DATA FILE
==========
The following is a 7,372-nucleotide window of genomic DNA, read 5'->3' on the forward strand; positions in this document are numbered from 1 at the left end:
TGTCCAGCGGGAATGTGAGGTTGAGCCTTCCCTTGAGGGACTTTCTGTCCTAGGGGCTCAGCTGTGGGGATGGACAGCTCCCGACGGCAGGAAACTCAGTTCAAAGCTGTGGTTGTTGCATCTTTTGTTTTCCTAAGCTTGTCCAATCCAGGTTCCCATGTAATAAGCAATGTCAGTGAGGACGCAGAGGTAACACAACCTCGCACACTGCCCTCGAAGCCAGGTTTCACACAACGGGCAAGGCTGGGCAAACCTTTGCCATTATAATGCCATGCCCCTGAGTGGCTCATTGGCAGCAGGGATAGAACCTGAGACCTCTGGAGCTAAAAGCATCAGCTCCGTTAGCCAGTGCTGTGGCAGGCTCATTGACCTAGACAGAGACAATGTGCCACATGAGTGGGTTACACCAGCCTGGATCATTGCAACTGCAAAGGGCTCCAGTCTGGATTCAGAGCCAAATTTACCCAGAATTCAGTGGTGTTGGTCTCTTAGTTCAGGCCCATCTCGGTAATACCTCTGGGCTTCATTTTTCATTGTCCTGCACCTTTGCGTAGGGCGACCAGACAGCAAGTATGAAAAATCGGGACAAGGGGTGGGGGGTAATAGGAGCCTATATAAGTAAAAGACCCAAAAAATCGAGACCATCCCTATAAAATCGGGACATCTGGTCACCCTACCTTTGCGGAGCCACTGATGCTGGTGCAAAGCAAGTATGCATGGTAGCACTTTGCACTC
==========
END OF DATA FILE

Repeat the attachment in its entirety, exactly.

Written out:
The following is a 7,372-nucleotide window of genomic DNA, read 5'->3' on the forward strand; positions in this document are numbered from 1 at the left end:
TGTCCAGCGGGAATGTGAGGTTGAGCCTTCCCTTGAGGGACTTTCTGTCCTAGGGGCTCAGCTGTGGGGATGGACAGCTCCCGACGGCAGGAAACTCAGTTCAAAGCTGTGGTTGTTGCATCTTTTGTTTTCCTAAGCTTGTCCAATCCAGGTTCCCATGTAATAAGCAATGTCAGTGAGGACGCAGAGGTAACACAACCTCGCACACTGCCCTCGAAGCCAGGTTTCACACAACGGGCAAGGCTGGGCAAACCTTTGCCATTATAATGCCATGCCCCTGAGTGGCTCATTGGCAGCAGGGATAGAACCTGAGACCTCTGGAGCTAAAAGCATCAGCTCCGTTAGCCAGTGCTGTGGCAGGCTCATTGACCTAGACAGAGACAATGTGCCACATGAGTGGGTTACACCAGCCTGGATCATTGCAACTGCAAAGGGCTCCAGTCTGGATTCAGAGCCAAATTTACCCAGAATTCAGTGGTGTTGGTCTCTTAGTTCAGGCCCATCTCGGTAATACCTCTGGGCTTCATTTTTCATTGTCCTGCACCTTTGCGTAGGGCGACCAGACAGCAAGTATGAAAAATCGGGACAAGGGGTGGGGGGTAATAGGAGCCTATATAAGTAAAAGACCCAAAAAATCGAGACCATCCCTATAAAATCGGGACATCTGGTCACCCTACCTTTGCGGAGCCACTGATGCTGGTGCAAAGCAAGTATGCATGGTAGCACTTTGCACTC